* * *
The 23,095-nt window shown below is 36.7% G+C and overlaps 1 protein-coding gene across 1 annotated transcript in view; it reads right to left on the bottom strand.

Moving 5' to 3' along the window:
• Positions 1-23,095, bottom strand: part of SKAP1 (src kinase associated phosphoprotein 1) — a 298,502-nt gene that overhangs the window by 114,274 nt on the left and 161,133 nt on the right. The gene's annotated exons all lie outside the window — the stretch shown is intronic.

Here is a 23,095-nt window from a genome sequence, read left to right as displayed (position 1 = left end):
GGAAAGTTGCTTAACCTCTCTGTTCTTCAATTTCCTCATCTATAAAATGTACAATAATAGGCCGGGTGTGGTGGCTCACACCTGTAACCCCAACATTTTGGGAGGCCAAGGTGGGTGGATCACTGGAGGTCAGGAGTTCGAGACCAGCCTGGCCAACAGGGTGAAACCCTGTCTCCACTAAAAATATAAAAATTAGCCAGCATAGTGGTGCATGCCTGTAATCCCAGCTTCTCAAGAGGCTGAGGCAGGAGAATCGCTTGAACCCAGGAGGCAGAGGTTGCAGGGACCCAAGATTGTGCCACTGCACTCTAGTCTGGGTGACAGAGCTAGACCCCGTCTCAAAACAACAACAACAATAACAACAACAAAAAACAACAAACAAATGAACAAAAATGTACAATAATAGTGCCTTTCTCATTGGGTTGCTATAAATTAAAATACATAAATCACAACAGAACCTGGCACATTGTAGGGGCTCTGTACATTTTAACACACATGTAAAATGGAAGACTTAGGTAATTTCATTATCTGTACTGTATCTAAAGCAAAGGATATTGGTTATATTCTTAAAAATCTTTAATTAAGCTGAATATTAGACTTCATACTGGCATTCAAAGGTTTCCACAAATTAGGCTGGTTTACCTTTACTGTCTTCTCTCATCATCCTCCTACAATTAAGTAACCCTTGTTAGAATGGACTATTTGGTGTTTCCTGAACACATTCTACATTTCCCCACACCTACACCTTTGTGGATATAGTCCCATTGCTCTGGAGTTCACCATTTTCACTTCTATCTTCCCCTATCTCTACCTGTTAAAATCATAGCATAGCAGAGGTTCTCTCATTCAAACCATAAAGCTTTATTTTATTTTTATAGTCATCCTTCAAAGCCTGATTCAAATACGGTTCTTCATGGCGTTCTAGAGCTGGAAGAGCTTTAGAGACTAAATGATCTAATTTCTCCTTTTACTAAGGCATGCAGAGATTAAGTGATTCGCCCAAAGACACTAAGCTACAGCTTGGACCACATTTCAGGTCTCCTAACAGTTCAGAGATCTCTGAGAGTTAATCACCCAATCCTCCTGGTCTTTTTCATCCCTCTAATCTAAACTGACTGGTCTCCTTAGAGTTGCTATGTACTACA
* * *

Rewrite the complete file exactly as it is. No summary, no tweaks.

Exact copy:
The 23,095-nt window shown below is 36.7% G+C and overlaps 1 protein-coding gene across 1 annotated transcript in view; it reads right to left on the bottom strand.

Moving 5' to 3' along the window:
• Positions 1-23,095, bottom strand: part of SKAP1 (src kinase associated phosphoprotein 1) — a 298,502-nt gene that overhangs the window by 114,274 nt on the left and 161,133 nt on the right. The gene's annotated exons all lie outside the window — the stretch shown is intronic.

Here is a 23,095-nt window from a genome sequence, read left to right as displayed (position 1 = left end):
GGAAAGTTGCTTAACCTCTCTGTTCTTCAATTTCCTCATCTATAAAATGTACAATAATAGGCCGGGTGTGGTGGCTCACACCTGTAACCCCAACATTTTGGGAGGCCAAGGTGGGTGGATCACTGGAGGTCAGGAGTTCGAGACCAGCCTGGCCAACAGGGTGAAACCCTGTCTCCACTAAAAATATAAAAATTAGCCAGCATAGTGGTGCATGCCTGTAATCCCAGCTTCTCAAGAGGCTGAGGCAGGAGAATCGCTTGAACCCAGGAGGCAGAGGTTGCAGGGACCCAAGATTGTGCCACTGCACTCTAGTCTGGGTGACAGAGCTAGACCCCGTCTCAAAACAACAACAACAATAACAACAACAAAAAACAACAAACAAATGAACAAAAATGTACAATAATAGTGCCTTTCTCATTGGGTTGCTATAAATTAAAATACATAAATCACAACAGAACCTGGCACATTGTAGGGGCTCTGTACATTTTAACACACATGTAAAATGGAAGACTTAGGTAATTTCATTATCTGTACTGTATCTAAAGCAAAGGATATTGGTTATATTCTTAAAAATCTTTAATTAAGCTGAATATTAGACTTCATACTGGCATTCAAAGGTTTCCACAAATTAGGCTGGTTTACCTTTACTGTCTTCTCTCATCATCCTCCTACAATTAAGTAACCCTTGTTAGAATGGACTATTTGGTGTTTCCTGAACACATTCTACATTTCCCCACACCTACACCTTTGTGGATATAGTCCCATTGCTCTGGAGTTCACCATTTTCACTTCTATCTTCCCCTATCTCTACCTGTTAAAATCATAGCATAGCAGAGGTTCTCTCATTCAAACCATAAAGCTTTATTTTATTTTTATAGTCATCCTTCAAAGCCTGATTCAAATACGGTTCTTCATGGCGTTCTAGAGCTGGAAGAGCTTTAGAGACTAAATGATCTAATTTCTCCTTTTACTAAGGCATGCAGAGATTAAGTGATTCGCCCAAAGACACTAAGCTACAGCTTGGACCACATTTCAGGTCTCCTAACAGTTCAGAGATCTCTGAGAGTTAATCACCCAATCCTCCTGGTCTTTTTCATCCCTCTAATCTAAACTGACTGGTCTCCTTAGAGTTGCTATGTACTACA